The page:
By Zohar Levy
One of the least rational things to do during a pandemic is move to a new country. Starting over in an unfamiliar city, without friends, learning at a completely new institution and dealing with a non-native language is a seemingly pretty ridiculous choice to make in the year 2020. And yet, this past fall, I was surrounded by hundreds of questionably bold people who also moved to Israel mid-COVID-19.
Under normal circumstances, studying abroad is the time to ditch class and travel around your new home. It’s when you eat at local restaurants, linger at bars until morning hours and somehow allow your friends to drag you to a club blasting music you don’t really understand. My friends who “returned from abroad,” would wave their hands excitedly as they told me about the friends they made in hostels and their coffee dates with random bartenders. I had anticipated that I too would share in this American study-abroad experience during my own junior year of college.
It has taken me four months in Jerusalem — complete with two weeks in quarantine isolation, two country lockdowns and too-small social gatherings — to begin to understand that my positive experiences here did not happen in spite of COVID-19, but perhaps because of it.
In October, I moved to the student apartments for my fall semester at the Hebrew University in Jerusalem. Due to online classes, a lack of organized social events and the empty student village, it was difficult to meet people upon my entry to this new school. I too was a quasi-2020 college frosh. However, unlike the first-year student who has four full years ahead of them, the temporality of my time at HebrewU added an additional bizarre element to the corona-college equation.
Luckily, within a few weeks, I grew close with several people who also lived in Building 6, Floor 5. Our limited ability to explore around campus or meet locals our age in the city pieced together an unlikely collection of people. We hailed from four continents, studied all sorts of majors and had few hobbies in common. If it weren’t for COVID, truthfully, we probably would not have come together.
Our time spent as a group did not resemble the class ditching, city traveling, food tours and bar hopping that usually accompany a semester abroad. The closed shops, restaurants and university campus, along with the lack of tours, performances and cultural events, cultivated a more intimate feel. We ate dinners togethers, explored markets and nature hikes, held movie nights and worked out in the grass area outside our building. We learned how to prepare elaborate meals only using the stove top and a water kettle. We laughed at the boys when they grew beards.
Our own patchwork of a quarantine family joined together for special occasions too. Our holidays in the holy city were felt in mildly underwhelming, yet very homey ways. Shabbat dinners were a fascinating blend of Jews and Christians from all sorts of religious observance backgrounds. Thanksgiving brought together two Americans and two Germans. Hanukkah evenings consisted of frying latkes and lighting candles with whoever was around. Birthdays took place beside fire pits and vegetarian barbecues in forest campgrounds. Traditional Chinese dumplings were eaten for the East Asian Dongzhi, or Winter Solstice, Festival. Christmas was spent together in the Christian city of Nazareth. All of these religious and national traditions blended even more alongside the sounds of Muslim calls to prayer, five times daily.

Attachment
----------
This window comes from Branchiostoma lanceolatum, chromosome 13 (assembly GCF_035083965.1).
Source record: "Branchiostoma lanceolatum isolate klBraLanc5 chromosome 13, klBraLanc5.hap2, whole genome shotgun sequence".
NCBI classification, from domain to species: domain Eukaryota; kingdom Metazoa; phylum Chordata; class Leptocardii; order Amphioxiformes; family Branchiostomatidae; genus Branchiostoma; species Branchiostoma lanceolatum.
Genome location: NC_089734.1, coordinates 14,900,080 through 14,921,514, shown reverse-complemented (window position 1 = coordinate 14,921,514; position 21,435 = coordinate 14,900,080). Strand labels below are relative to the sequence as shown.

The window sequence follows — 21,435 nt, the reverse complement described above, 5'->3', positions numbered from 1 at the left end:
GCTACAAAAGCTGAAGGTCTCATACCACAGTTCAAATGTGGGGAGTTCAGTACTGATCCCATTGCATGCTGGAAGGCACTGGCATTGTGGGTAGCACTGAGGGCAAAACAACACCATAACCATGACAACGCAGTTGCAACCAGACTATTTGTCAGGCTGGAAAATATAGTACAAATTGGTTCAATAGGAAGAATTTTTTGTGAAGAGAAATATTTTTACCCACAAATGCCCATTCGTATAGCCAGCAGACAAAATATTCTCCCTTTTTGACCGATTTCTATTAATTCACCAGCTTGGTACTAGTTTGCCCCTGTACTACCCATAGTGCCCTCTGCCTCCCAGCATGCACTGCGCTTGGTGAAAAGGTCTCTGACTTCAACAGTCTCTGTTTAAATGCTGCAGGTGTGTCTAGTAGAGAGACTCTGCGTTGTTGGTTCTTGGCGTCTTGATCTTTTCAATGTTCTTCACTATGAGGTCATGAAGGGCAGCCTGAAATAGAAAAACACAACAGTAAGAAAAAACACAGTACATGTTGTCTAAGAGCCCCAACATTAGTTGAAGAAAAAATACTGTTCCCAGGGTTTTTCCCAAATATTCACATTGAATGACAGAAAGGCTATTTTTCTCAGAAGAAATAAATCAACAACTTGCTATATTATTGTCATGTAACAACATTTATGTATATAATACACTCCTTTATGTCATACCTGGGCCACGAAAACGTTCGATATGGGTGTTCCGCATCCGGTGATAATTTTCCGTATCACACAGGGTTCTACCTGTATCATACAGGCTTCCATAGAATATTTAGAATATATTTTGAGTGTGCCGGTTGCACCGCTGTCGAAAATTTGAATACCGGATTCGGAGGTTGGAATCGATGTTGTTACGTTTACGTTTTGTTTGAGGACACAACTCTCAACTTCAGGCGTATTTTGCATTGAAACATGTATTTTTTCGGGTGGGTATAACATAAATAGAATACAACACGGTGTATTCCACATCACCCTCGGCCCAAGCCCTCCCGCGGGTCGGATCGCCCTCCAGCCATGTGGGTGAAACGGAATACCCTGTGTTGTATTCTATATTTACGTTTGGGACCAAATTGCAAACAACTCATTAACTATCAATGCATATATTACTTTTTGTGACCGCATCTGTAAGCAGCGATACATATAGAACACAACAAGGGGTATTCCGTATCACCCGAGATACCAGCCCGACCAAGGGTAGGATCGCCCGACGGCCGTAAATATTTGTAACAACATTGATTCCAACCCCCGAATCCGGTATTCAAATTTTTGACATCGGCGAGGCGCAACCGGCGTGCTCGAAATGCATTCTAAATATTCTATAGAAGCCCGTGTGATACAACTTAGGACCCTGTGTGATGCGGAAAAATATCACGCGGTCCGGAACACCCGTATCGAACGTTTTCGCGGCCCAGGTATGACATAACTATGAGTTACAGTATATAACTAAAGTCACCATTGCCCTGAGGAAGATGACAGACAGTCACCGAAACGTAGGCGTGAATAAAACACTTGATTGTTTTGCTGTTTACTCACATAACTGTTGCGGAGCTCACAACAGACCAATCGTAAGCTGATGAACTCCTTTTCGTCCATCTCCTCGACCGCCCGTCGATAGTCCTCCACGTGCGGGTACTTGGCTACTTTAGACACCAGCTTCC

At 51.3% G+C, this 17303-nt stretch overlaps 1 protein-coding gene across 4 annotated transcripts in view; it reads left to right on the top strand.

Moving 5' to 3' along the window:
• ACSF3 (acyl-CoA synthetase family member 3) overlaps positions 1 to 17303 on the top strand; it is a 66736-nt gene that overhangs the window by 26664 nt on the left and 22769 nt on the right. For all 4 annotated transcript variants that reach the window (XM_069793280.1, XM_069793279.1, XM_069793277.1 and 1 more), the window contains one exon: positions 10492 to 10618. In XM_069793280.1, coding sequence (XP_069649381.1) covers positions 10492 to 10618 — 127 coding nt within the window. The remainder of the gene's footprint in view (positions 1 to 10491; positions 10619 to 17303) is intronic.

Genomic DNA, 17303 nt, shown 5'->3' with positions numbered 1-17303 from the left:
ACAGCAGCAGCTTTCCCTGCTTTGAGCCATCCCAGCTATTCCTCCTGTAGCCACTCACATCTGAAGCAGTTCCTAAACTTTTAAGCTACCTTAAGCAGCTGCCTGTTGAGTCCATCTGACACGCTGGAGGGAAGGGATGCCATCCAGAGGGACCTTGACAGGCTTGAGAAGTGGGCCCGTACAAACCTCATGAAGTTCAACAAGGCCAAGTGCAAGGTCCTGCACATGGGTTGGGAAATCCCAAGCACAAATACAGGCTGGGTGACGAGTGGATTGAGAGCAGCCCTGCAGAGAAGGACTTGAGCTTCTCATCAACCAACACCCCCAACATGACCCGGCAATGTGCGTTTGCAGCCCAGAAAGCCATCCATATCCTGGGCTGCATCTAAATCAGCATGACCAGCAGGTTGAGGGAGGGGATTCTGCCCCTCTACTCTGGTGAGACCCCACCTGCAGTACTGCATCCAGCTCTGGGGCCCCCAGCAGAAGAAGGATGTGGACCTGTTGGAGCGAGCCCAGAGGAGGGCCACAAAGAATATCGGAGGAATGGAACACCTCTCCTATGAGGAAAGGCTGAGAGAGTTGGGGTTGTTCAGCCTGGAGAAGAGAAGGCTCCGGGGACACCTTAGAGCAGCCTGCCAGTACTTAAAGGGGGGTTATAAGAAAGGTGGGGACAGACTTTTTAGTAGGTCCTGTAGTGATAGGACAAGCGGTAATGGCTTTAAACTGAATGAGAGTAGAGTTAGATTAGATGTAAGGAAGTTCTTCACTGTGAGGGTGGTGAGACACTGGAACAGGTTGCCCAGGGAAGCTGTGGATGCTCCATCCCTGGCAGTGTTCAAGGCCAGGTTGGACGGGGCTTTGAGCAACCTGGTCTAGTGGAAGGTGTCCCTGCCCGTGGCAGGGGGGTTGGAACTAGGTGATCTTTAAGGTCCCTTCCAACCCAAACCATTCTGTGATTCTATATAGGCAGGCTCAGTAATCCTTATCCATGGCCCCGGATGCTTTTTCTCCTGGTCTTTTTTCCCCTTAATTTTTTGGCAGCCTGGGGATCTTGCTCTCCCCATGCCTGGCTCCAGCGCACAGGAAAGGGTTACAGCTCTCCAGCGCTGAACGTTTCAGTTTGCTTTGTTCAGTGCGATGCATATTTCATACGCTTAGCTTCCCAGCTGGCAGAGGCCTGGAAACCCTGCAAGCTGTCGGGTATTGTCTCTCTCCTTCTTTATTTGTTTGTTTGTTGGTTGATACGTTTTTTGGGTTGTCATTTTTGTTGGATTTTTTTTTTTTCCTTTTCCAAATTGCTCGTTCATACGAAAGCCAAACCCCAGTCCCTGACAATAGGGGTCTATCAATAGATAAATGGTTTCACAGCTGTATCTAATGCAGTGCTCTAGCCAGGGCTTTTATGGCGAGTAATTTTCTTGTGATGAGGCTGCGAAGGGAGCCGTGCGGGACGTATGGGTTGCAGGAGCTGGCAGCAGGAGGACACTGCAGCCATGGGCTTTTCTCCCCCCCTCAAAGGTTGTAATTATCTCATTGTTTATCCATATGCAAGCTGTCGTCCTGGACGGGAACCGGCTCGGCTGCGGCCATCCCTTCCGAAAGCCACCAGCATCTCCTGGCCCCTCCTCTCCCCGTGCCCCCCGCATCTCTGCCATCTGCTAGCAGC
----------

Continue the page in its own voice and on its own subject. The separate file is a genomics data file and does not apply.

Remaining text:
Despite the fact that my new friends and I knew that we would part ways in just two short months, we lived our COVID-limited lives to the fullest. These thrown-together meals, grocery shopping excursions, outings to the Old City of Jerusalem and adapted holiday celebrations were definitely not the semester any of us had expected. And yet, it was exactly these moments which made my experience so whole.
Without a doubt, we would’ve had a more exploratory experience without the impacts of the coronavirus; however, we grew simultaneously independently and together. Heightened by the pandemic’s constantly changing news and regulations, the Israeli culture of “lizrom” — to flow — tested our ability to not only adapt, but be excited by the change. We were forced to live in the present in ways none of us had ever truly experienced before. Within three short months, I felt the beginnings of a deep-seeded shift in my perspective.
When I first arrived in Israel, lack of information about the coronavirus and its effects on society, the disorganized university structure and feelings of loneliness overwhelmed my ability to relax. The semester at HebrewU, though COVID-19 nor Israeli disorganization improved, validated the importance of focusing on the current moment by seeking positive relationships with like-minded, supportive people. I didn’t have time to worry about the future or about impending country lockdowns, for my move to Israel would have been for nothing. I appreciated the simple joy in cooking with my neighbors or adventuring to another building to do laundry together. With this mindset, I made the decision to stay in Israel for another six months.
Now, a few months later, I wait for my next program to start in two weeks where the same situation awaits me: a raging pandemic and a not-so-organized program filled with people I haven’t yet met. This time, however, I’m far more excited about the uncertainty that awaits me. Failing to even know the address of my new apartment, I’m honestly relaxed in waiting for whatever comes next.